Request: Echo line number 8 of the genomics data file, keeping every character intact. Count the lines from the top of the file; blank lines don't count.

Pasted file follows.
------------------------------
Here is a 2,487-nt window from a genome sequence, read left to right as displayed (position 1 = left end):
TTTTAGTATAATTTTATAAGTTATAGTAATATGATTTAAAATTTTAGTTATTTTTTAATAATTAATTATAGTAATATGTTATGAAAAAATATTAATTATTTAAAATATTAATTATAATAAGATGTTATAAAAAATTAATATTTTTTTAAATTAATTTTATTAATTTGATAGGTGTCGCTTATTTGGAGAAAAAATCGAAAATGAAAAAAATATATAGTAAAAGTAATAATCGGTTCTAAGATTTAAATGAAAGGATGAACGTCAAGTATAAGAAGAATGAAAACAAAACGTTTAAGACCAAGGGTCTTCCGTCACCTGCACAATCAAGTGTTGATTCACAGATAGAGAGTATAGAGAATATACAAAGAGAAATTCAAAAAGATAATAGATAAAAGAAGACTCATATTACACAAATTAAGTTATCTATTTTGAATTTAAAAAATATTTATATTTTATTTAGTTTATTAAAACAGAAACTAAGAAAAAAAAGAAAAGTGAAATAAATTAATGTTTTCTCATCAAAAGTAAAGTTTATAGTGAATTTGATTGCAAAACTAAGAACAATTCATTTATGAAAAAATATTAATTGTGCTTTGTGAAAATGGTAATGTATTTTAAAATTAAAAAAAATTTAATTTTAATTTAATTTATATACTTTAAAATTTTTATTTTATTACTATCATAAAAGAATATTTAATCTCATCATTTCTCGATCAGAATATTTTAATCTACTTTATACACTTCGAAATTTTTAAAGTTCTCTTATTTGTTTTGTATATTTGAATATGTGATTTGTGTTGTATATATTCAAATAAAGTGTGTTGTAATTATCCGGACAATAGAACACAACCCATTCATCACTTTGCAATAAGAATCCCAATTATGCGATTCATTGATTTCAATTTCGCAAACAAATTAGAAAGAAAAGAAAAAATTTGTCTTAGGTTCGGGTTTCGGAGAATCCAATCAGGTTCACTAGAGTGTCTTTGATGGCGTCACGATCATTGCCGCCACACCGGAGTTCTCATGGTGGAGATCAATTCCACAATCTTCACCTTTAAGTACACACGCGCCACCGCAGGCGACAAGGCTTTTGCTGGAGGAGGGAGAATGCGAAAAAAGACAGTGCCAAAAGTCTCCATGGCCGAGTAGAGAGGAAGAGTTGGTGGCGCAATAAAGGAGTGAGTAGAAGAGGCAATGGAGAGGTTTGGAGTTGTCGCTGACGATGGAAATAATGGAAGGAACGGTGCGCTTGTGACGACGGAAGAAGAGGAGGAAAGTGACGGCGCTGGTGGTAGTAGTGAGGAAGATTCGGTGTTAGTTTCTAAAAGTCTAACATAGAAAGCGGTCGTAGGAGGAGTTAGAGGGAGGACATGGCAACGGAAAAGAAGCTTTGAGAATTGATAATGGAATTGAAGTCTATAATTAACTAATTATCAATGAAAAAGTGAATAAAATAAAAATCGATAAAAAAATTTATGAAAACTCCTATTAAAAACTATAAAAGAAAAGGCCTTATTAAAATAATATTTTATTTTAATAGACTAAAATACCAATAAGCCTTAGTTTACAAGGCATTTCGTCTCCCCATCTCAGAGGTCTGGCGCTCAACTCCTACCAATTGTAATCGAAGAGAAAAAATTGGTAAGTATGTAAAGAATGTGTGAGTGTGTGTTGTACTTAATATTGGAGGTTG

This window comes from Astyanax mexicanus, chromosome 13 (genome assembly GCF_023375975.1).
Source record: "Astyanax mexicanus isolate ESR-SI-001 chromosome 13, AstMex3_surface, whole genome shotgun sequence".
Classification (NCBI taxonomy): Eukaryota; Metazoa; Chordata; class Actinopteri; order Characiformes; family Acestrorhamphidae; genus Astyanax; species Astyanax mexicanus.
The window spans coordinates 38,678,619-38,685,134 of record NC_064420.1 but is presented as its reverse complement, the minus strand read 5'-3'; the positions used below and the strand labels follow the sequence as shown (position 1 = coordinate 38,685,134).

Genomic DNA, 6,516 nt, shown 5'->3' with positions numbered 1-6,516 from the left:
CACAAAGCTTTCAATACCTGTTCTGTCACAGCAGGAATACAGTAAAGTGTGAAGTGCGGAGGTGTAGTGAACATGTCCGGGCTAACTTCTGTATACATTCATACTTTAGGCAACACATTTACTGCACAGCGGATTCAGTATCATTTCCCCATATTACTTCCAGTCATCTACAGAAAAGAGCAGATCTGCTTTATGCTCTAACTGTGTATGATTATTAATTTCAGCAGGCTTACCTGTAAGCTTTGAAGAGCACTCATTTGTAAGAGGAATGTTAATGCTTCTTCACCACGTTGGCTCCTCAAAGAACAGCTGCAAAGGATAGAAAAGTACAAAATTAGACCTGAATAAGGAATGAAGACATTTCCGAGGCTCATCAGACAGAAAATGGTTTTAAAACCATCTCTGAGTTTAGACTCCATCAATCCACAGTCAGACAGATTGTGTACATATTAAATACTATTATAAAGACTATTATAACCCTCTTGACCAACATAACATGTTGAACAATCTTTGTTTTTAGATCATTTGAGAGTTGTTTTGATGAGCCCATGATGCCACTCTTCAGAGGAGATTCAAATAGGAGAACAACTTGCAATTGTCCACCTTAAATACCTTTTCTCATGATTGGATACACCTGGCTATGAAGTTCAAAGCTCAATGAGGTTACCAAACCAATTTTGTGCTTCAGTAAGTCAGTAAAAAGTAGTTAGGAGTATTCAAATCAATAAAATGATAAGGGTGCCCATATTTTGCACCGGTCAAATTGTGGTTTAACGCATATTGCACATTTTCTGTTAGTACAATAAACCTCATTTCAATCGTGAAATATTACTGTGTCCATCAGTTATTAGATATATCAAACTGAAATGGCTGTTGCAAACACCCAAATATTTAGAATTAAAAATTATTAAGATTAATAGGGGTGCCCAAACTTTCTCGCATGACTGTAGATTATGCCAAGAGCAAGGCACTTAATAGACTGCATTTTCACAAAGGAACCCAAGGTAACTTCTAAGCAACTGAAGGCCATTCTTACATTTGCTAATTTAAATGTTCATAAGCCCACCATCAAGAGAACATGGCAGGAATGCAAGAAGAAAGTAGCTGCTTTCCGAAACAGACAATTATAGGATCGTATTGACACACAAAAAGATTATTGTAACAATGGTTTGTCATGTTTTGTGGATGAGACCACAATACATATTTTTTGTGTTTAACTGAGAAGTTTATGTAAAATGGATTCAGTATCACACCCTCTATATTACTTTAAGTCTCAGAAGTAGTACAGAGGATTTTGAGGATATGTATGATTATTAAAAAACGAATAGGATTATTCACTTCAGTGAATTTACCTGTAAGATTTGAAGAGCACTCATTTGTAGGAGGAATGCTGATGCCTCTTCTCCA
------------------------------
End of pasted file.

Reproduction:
CACAAAGCTTTCAATACCTGTTCTGTCACAGCAGGAATACAGTAAAGTGTGAAGTGCGGAGGTGTAGTGAACATGTCCGGGCTAACTTCTGTATACATTCATACTTTAGGCAACACATTTACTGCACAGCGGATTCAGTATCATTTCCCCATATTACTTCCAGTCATCTACAGAAAAGAGCAGATCTGCTTTATGCTCTAACTGTGTATGATTATTAATTTCAGCAGGCTTACCTGTAAGCTTTGAAGAGCACTCATTTGTAAGAGGAATGTTAATGCTTCTTCACCACGTTGGCTCCTCAAAGAACAGCTGCAAAGGATAGAAAAGTACAAAATTAGACCTGAATAAGGAATGAAGACATTTCCGAGGCTCATCAGACAGAAAATGGTTTTAAAACCATCTCTGAGTTTAGACTCCATCAATCCACAGTCAGACAGATTGTGTACATATTAAATACTATTATAAAGACTATTATAACCCTCTTGACCAACATAACATGTTGAACAATCTTTGTTTTTAGATCATTTGAGAGTTGTTTTGATGAGCCCATGATGCCACTCTTCAGAGGAGATTCAAATAGGAGAACAACTTGCAATTGTCCACCTTAAATACCTTTTCTCATGATTGGATACACCTGGCTATGAAGTTCAAAGCTCAATGAGGTTACCAAACCAATTTTGTGCTTCAGTAAGTCAGTAAAAAGTAGTTAGGAGTATTCAAATCAATAAAATGATAAGGGTGCCCATATTTTGCACCGGTCAAATTGTGGTTTAACGCATATTGCACATTTTCTGTTAGTACAATAAACCTCATTTCAATCGTGAAATATTACTGTGTCCATCAGTTATTAGATATATCAAACTGAAATGGCTGTTGCAAACACCCAAATATTTAGAATTAAAAATTATTAAGATTAATAGGGGTGCCCAAACTTTCTCGCATGACTGTAGATTATGCCAAGAGCAAGGCACTTAATAGACTGCATTTTCACAAAGGAACCCAAGGTAACTTCTAAGCAACTGAAGGCCATTCTTACATTTGCTAATTTAAATGTTCATAAGCCCACCATCAAGAGAACATGGCAGGAATGCAAGAAGAAAGTAGCTGCTTTCCGAAACAGACAATTATAGGATCGTATTGACACACAAAAAGATTATTGTAACAATGGTTTGTCATGTTTTGTGGATGAGACCACAATACATATTTTTTGTGTTTAACTGAGAAGTTTATGTAAAATGGATTCAGTATCACACCCTCTATATTACTTTAAGTCTCAGAAGTAGTACAGAGGATTTTGAGGATATGTATGATTATTAAAAAACGAATAGGATTATTCACTTCAGTGAATTTACCTGTAAGATTTGAAGAGCACTCATTTGTAGGAGGAATGCTGATGCCTCTTCTCCA